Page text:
Portrait of Mr. Heiko Henkes from the Company ISG

Augmented Mobility allows computer to see

Augmented Reality, Internet of Things, Edge Computing and 5G are driving digitization forward

The multiple realities of IT in manufacturing

ISG chief analyst Heiko Henkes on skilled employees as software developers, eye movements to control systems, and what’s slowing down digital transformation in manufacturing.

When it comes to digital transformation, most decision makers in manufacturing are looking to new technologies, solutions and business processes. But all too often they overlook a key point: when IT becomes a central part of the business, skilled employees must double as IT experts. In many companies, staff are increasingly becoming developers. 

Dealing with the data deluge

Portrait of Mr. Heiko Henkes from the Company ISG

Heiko Henkes is Director and Principal Analyst at the IT market research and consulting company Information Services Group (ISG).

Against this background, manufacturers must bring the entire business and its employees up to speed for widespread digitization to work. If companies remain too passive, their position in the market will sooner or later be undermined. It is especially important since the experts within the organization hold the key to one of the most pressing IT concerns in the digital era: how can we process all this data in a way that truly benefits the business?

In the manufacturing sector, the Internet of Things (IoT) and the Industrial Internet of Things (IIoT) are major digitalization drivers. And that will remain the case for the foreseeable future, especially given the imminent rollout of 5G technology in mobile networks. 5G will enable the connection of many additional devices and data sources at up to 10 Gbit/s, far beyond what is possible with conventional WAN and LAN systems. Latency in particular can be greatly reduced using 5G, which plays a crucial role in autonomous driving, for example. But innovators face a test of patience: it is likely to be several more years before truly nationwide 5G coverage is available in Germany.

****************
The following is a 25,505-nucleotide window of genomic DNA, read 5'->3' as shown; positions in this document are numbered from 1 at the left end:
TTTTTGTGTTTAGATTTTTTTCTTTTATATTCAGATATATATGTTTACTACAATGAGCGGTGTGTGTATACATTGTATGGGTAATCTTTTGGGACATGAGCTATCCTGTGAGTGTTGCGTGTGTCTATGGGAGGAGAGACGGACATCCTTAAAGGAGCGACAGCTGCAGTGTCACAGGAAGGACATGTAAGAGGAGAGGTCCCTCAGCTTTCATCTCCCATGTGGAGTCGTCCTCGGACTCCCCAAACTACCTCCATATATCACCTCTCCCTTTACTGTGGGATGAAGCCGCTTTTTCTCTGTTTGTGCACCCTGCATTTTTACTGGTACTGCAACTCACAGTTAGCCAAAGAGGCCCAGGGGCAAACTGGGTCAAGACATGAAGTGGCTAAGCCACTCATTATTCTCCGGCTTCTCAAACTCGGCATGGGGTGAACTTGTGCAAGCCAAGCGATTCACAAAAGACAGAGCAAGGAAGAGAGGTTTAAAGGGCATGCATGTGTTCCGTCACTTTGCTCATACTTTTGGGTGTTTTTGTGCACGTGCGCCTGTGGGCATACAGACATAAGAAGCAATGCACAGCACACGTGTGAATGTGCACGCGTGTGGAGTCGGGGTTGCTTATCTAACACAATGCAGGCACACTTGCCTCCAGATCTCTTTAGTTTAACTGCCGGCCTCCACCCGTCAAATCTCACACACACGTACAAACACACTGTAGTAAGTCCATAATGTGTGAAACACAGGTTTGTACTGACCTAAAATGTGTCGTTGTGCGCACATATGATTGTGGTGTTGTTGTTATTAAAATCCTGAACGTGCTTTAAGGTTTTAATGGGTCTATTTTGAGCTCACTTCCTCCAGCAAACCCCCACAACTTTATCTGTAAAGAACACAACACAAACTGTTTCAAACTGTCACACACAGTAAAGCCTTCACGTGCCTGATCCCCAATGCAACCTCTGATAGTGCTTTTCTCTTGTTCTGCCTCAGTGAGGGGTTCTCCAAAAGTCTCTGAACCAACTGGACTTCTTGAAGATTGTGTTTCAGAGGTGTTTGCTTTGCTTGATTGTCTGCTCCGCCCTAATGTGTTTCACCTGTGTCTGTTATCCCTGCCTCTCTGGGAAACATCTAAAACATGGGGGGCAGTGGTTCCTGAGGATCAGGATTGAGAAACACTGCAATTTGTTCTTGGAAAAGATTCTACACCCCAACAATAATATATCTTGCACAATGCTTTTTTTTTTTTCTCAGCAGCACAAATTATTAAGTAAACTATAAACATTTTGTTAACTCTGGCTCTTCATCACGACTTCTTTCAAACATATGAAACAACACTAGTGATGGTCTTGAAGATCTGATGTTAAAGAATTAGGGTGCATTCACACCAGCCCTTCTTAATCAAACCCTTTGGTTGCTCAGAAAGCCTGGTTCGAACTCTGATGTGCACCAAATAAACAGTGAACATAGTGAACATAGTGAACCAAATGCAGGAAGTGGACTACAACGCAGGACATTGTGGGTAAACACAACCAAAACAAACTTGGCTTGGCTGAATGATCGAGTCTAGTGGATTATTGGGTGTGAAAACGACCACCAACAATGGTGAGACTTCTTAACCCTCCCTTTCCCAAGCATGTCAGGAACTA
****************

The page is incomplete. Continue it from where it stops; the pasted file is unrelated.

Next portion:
Augmented reality on the rise

But this also has an impact on another technology that, despite its high potential in manufacturing, is still notoriously overlooked: augmented reality (AR) and, in particular, augmented mobility – used for example for driver assistance in production and warehouse logistics, gesture recognition, factory automation and authentication solutions. At the same time, 3D sensor cameras or even 3D reconstructions or photogrammetry (image measurement) are being deployed in more and more IoT scenarios. And thanks to computer vision technology, these processes can run in real time.

So computers are learning to see. The machine learning algorithms and depth sensors built into today’s smartphones can scan and digitally store the precise geo-coordinates of buildings, rooms and other locations. Innovative young businesses such as Mapstar in Germany and Ubiquity6, financed by millions from start-up funds, rely on this new technology. The aim is to support increased digitization of the real world for manufacturers, to alter it virtually and make it available on demand.

Powerful data glasses that work seamlessly with conventional smartphones and tablet PCs are already available. The miniaturization of complex technology means these devices are barely distinguishable from regular sunglasses. This gives augmented mobility an additional boost. The possibilities for deploying AR in an industrial context are growing at an impressive rate, partly due to decreasing hardware costs and devices becoming smaller and easier to use. There is even talk of AR contact lenses, though they are still at an early stage of development.

Start-ups like Mojo Vision, but also market incumbents such as Samsung, are working on state-of-the-art hardware in this domain. And the IT giants with their extensive ecosystems are also jumping on the bandwagon. Google and Facebook, for instance, have both acquired start-ups specializing in eye tracking and high-end AR devices. One such system is Oculus. Eye-movement control is an appealing and reliable alternative for production employees in loud environments who don’t always have a hand free to operate a device.

Edge computing reduces IoT costs

For small and mid-sized businesses, IoT projects often start out small, which means that the service providers are initially slow to offer support. For them, these kind of initiatives are only profitable if they are scalable or can be rolled out across multiple regions.

This is another reason that keeping costs down, for example by using edge computing, is crucial when building IoT applications. Currently, companies do not process even five percent of the data generated in the production environment. But keeping this data in the public cloud incurs high costs. By contrast, edge computing analyzes the data at its point of creation and makes it available on demand "at the edge". This approach is not only cost effective, but it also reduces latency times, as well as benefitting latency-sensitive autonomous navigation, remote monitoring, face recognition, video analysis and, crucially, augmented reality applications.

Author: Heiko Henkes ISG
Photos: Heiko Henkes ISG

 

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